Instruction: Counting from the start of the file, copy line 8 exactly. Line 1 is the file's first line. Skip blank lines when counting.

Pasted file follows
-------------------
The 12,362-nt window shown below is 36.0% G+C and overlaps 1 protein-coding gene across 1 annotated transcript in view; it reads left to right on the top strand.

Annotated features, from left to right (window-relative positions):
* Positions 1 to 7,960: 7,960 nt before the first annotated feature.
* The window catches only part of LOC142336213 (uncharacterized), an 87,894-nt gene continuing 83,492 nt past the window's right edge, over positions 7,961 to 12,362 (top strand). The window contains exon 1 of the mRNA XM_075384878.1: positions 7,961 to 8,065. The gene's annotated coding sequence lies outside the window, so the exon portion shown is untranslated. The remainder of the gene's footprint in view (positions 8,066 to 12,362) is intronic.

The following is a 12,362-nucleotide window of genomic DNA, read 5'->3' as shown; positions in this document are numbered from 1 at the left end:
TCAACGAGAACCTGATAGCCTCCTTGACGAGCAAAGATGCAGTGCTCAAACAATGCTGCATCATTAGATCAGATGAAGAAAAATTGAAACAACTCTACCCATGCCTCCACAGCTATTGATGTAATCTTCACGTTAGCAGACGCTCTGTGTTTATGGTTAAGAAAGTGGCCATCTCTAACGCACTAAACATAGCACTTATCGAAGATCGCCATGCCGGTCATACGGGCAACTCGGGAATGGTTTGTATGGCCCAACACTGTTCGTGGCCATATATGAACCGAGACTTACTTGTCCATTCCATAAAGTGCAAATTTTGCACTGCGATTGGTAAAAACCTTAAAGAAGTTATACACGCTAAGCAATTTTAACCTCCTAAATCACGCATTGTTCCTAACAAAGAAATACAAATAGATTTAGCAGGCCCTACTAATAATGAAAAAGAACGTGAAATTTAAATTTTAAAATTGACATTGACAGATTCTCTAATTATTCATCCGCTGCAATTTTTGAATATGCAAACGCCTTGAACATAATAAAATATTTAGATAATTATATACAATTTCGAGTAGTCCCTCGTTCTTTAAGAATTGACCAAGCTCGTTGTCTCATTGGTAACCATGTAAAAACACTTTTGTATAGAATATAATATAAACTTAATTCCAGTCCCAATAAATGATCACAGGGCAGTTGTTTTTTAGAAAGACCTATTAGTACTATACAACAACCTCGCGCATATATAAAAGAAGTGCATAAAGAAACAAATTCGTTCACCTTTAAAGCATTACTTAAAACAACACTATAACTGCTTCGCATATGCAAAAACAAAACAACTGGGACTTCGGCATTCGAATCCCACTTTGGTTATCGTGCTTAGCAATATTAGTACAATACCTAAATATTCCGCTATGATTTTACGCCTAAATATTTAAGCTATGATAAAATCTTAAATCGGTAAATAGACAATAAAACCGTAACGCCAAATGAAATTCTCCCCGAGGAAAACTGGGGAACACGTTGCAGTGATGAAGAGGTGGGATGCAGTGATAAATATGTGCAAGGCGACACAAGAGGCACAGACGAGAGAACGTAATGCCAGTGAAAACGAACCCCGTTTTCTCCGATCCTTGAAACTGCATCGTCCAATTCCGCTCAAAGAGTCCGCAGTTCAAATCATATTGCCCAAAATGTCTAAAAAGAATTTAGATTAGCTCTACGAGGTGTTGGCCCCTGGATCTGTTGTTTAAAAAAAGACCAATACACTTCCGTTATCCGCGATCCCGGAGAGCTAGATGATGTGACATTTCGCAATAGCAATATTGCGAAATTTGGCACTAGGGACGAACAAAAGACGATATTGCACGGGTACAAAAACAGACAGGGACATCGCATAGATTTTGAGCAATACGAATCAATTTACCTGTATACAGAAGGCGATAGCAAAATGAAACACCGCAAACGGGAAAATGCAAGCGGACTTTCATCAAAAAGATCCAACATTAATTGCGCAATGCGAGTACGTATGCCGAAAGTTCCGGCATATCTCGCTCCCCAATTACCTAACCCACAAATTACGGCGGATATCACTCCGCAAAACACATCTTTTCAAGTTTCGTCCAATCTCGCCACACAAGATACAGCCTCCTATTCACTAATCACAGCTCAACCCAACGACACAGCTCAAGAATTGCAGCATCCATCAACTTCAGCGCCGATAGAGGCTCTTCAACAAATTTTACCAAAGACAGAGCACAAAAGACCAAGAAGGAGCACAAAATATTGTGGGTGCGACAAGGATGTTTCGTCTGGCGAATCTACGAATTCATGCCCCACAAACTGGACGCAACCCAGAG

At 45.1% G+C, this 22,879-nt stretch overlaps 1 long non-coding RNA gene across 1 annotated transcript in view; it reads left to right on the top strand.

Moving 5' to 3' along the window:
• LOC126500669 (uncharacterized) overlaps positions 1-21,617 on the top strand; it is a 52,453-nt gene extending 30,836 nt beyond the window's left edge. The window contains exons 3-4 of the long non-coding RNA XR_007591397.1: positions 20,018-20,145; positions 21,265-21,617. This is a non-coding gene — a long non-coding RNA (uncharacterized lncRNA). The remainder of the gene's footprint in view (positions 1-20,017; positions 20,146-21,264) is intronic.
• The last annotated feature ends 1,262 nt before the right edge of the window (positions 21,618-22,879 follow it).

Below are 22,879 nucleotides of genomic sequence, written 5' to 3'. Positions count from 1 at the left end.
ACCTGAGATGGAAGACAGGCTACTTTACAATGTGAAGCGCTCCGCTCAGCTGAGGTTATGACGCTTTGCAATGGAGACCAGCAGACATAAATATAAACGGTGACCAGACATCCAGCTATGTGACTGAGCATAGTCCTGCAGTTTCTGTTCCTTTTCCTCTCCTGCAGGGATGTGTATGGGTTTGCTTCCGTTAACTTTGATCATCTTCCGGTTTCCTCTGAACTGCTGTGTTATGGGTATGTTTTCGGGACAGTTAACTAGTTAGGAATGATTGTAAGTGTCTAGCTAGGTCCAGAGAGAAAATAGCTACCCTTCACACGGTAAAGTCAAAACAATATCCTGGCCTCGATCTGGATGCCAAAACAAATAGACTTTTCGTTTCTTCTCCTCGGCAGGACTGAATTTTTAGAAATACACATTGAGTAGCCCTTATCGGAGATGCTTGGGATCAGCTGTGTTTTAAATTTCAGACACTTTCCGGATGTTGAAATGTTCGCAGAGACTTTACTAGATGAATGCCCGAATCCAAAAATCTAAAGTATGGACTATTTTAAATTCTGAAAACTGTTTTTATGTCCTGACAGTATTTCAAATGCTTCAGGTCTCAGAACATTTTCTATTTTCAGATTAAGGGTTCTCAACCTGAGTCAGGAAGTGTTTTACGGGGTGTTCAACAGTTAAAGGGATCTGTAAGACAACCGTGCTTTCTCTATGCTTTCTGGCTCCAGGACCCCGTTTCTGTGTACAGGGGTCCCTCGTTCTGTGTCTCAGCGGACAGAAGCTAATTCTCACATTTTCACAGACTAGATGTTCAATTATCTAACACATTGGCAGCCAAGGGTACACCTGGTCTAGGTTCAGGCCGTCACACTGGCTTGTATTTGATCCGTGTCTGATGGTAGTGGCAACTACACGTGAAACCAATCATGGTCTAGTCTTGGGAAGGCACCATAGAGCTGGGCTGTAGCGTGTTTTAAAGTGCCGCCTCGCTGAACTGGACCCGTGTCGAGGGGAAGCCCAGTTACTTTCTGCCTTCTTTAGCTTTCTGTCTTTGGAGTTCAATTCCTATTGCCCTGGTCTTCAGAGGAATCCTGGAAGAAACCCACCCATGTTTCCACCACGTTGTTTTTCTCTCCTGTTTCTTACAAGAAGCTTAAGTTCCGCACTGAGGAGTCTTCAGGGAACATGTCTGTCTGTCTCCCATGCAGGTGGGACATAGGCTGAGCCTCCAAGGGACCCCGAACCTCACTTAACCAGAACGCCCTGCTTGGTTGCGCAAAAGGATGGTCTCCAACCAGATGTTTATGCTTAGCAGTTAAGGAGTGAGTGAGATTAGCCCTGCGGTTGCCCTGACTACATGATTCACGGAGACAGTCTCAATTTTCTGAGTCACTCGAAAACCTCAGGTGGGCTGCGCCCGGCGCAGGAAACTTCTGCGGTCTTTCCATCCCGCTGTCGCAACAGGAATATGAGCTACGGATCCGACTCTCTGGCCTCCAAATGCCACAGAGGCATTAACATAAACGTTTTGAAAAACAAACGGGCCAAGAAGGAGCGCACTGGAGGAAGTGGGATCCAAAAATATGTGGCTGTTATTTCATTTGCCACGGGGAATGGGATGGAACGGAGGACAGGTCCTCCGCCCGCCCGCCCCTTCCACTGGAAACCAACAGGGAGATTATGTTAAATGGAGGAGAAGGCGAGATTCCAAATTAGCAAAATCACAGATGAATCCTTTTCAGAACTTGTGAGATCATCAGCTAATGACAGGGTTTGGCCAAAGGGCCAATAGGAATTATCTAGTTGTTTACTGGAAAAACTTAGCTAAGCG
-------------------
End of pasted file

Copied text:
Moving 5' to 3' along the window: